Sunday, March 02, 2008
Everytime I have been to a Microsoft event, mentioning "open" has been like swearing in church. Now, Marc Canter, blogs about his invitation to the Microsoft Mix-08 event in Las Vegas, which despite the 1295 price tag, has apparently sold out. Marc has five great suggestions, which no doubt will be difficult to share on his panel session which has 45 minutes and 7 speakers alotted to it. So, before he runs out of time, here are the suggestions
. A lot has been made lately of Microsoft joining the OpenID foundation board and in supporting DataPortability.org. So my first suggestion is easy: “we need extensive testing and compatibility labs setup to make sure that OpenID inter-operates between various implementations!” Nobody can do testing labs as good as Microsoft. They practically invented bugs. So I’m hoping that they’ll do the right thing and fund these sorts of labs, which of course will then force Google to fund some labs as well. Nothing like dueling testing labs to make sure an open spec is solid and that end-users can guarantee a seamless experience!
2. How ’bout connecting Windows mobile to Google’s Android, the iPhone and ALL the existing handsets in the world today? Instead of thinking of these other handset OSes as the competitors, the way we do things in the open world, is embrace and sing Kum-Bah-Yah! Wouldn’t it be totally coolio to have a windows mobile device inter-operate with data devices and smartphones from around the world - and not be told “sorry we are not compatible with that device?” Wouldn’t it be coolio for MS to exert some of its famous industry manipulative skills to get the carriers to open up more and inter-operate more? Remember - open is the new black.
3. and then there’s the XBox. If there ever was a lesson in how to lose $5B and buy market share - its the XBox. How can MS turn its popular game console into a game changing device? I love the notion of the XBox set top box. And I love XBox live, which clearly needs to be completely open and allow anyone to run their own contests, tournaments, IM systems, etc. on it. The XBox is a gateway to the living room (see below) as well as a kickass real-time rendering device (see Second Life and all the opportunity of creating 100 Second Lives…..) Then there’s the reality of media downloads. How are ANY of these musicians and movie makers ever gonna stay in business as the new distribution channels which are just eating their lunch. Well the one thing an XBox can do - really well - is be a media player. You figure out what happens when the world’s largest computer company gets open and has this device out there that costs $250 and is connected to the Internet …… and it’s really smart too and knows about my digital lifestyle, what I like and is tied into targeted ad platforms. And monetizes attention.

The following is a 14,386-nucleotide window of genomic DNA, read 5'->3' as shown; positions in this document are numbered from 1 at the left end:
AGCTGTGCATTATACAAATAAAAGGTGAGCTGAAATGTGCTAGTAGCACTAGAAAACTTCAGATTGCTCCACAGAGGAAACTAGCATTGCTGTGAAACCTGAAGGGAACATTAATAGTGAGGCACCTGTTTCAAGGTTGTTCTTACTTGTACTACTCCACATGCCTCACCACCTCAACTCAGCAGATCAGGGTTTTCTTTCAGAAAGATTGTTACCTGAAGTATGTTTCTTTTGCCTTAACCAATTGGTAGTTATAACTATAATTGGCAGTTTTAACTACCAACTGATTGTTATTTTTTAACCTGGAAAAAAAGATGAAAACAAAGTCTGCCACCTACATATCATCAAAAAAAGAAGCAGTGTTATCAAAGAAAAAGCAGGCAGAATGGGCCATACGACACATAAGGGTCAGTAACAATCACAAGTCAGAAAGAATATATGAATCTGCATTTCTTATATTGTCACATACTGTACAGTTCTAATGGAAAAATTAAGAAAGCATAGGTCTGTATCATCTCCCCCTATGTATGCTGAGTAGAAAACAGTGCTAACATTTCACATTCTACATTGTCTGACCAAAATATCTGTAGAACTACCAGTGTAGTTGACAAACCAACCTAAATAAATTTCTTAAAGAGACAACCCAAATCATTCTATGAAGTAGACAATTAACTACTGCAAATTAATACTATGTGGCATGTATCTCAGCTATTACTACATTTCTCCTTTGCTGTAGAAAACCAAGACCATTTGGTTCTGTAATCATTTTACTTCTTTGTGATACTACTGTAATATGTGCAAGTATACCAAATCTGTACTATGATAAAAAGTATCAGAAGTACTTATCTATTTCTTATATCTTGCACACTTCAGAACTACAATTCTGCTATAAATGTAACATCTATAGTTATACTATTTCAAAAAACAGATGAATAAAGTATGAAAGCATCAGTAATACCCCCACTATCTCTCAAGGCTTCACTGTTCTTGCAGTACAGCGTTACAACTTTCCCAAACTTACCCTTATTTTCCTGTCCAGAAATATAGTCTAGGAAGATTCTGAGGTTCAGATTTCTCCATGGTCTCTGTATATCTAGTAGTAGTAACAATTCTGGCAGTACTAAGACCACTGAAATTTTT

4. With all the talk of being open, I wonder what MS thinks its enterprise customers will do when they’re told “go open old man.” Its time for a change, here’s the documentation for Windows and how to reverse engineer Office. I wonder what happens to their $25B a year in profits nest egg? This whole open thing smells like…… teen spirit. How does this all translate to the enterprise? I bet it doesn’t. I bet they’ll just forget to talk about it. “Oooops - did we forget to talk about the open office of the future. Oooops.” Sorry that wasn’t a suggestion, just me falling back into being cynical. I still don’t believe all this!
5. My favorite suggestion (which I’ve actually been making to Jeff Sandquist for several years now - ever since Scoble and Len Pryor invited me to the PDC on Lomnghorn in 2003) is that Microsoft needs to get open data flowing into the Windows Home Media system. That (by all accounts) is the leading Living Room platform and a place where families, singles and seniors can all unite together while gathering around the hearthfire of American life - the TV set. Sure videogames are hot in the living room, but most of those are relegated to the kids bedroom or family room downstairs. The Living room is the holy place, where new episodes of Lost and March Madness are consumed like so many buckets of koolaid propaganda. How ’bout doing some mashups around events or reviews? How ’bout establishing some shared, public XML servers filled with Event or Review data on it - so that a whole generation of family oriented Home Media apps can be built that tie into mobile, enable doctors appointments, shopping lists and TV guides? How come we don’t have apps that understand what my favorite TV shows are and notify me when my fav shows have been recorded successfully or download my fav playlists of jams onto my car MP3 player (oh that’s right - MS still does DRM.) Then there’s the whole bevvy of APIs and inter-connected issues which will arise when we try and gateway open standards and shared platforms, like Twitter or OpenSocial? How’s this all gonna work?
Would be great if my X-box console did more than play games...